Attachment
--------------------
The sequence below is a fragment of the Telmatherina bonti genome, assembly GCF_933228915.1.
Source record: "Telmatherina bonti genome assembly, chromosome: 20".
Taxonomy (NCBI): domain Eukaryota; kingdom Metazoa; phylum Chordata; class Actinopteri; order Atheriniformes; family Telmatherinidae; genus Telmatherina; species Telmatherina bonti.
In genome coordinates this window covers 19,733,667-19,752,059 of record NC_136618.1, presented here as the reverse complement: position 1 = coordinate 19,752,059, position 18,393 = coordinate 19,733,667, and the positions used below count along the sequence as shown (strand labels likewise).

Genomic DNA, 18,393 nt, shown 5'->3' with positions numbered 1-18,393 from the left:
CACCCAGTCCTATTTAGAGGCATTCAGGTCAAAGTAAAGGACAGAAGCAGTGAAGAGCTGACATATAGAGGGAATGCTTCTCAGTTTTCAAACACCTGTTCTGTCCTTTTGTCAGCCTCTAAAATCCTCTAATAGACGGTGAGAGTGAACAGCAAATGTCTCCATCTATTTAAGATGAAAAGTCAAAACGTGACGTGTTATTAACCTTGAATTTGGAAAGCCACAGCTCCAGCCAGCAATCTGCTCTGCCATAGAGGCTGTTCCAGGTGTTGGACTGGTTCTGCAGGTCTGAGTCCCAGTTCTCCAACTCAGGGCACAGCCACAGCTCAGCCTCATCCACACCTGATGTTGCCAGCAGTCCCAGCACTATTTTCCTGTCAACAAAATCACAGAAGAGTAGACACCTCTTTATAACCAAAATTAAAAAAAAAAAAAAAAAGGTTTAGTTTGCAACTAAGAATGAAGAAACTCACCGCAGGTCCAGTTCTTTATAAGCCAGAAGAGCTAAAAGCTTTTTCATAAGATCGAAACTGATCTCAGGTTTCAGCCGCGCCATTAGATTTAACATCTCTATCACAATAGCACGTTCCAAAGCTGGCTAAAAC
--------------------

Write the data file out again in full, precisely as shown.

The sequence below is a fragment of the Telmatherina bonti genome, assembly GCF_933228915.1.
Source record: "Telmatherina bonti genome assembly, chromosome: 20".
Taxonomy (NCBI): domain Eukaryota; kingdom Metazoa; phylum Chordata; class Actinopteri; order Atheriniformes; family Telmatherinidae; genus Telmatherina; species Telmatherina bonti.
In genome coordinates this window covers 19,733,667-19,752,059 of record NC_136618.1, presented here as the reverse complement: position 1 = coordinate 19,752,059, position 18,393 = coordinate 19,733,667, and the positions used below count along the sequence as shown (strand labels likewise).

Genomic DNA, 18,393 nt, shown 5'->3' with positions numbered 1-18,393 from the left:
CACCCAGTCCTATTTAGAGGCATTCAGGTCAAAGTAAAGGACAGAAGCAGTGAAGAGCTGACATATAGAGGGAATGCTTCTCAGTTTTCAAACACCTGTTCTGTCCTTTTGTCAGCCTCTAAAATCCTCTAATAGACGGTGAGAGTGAACAGCAAATGTCTCCATCTATTTAAGATGAAAAGTCAAAACGTGACGTGTTATTAACCTTGAATTTGGAAAGCCACAGCTCCAGCCAGCAATCTGCTCTGCCATAGAGGCTGTTCCAGGTGTTGGACTGGTTCTGCAGGTCTGAGTCCCAGTTCTCCAACTCAGGGCACAGCCACAGCTCAGCCTCATCCACACCTGATGTTGCCAGCAGTCCCAGCACTATTTTCCTGTCAACAAAATCACAGAAGAGTAGACACCTCTTTATAACCAAAATTAAAAAAAAAAAAAAAAAGGTTTAGTTTGCAACTAAGAATGAAGAAACTCACCGCAGGTCCAGTTCTTTATAAGCCAGAAGAGCTAAAAGCTTTTTCATAAGATCGAAACTGATCTCAGGTTTCAGCCGCGCCATTAGATTTAACATCTCTATCACAATAGCACGTTCCAAAGCTGGCTAAAAC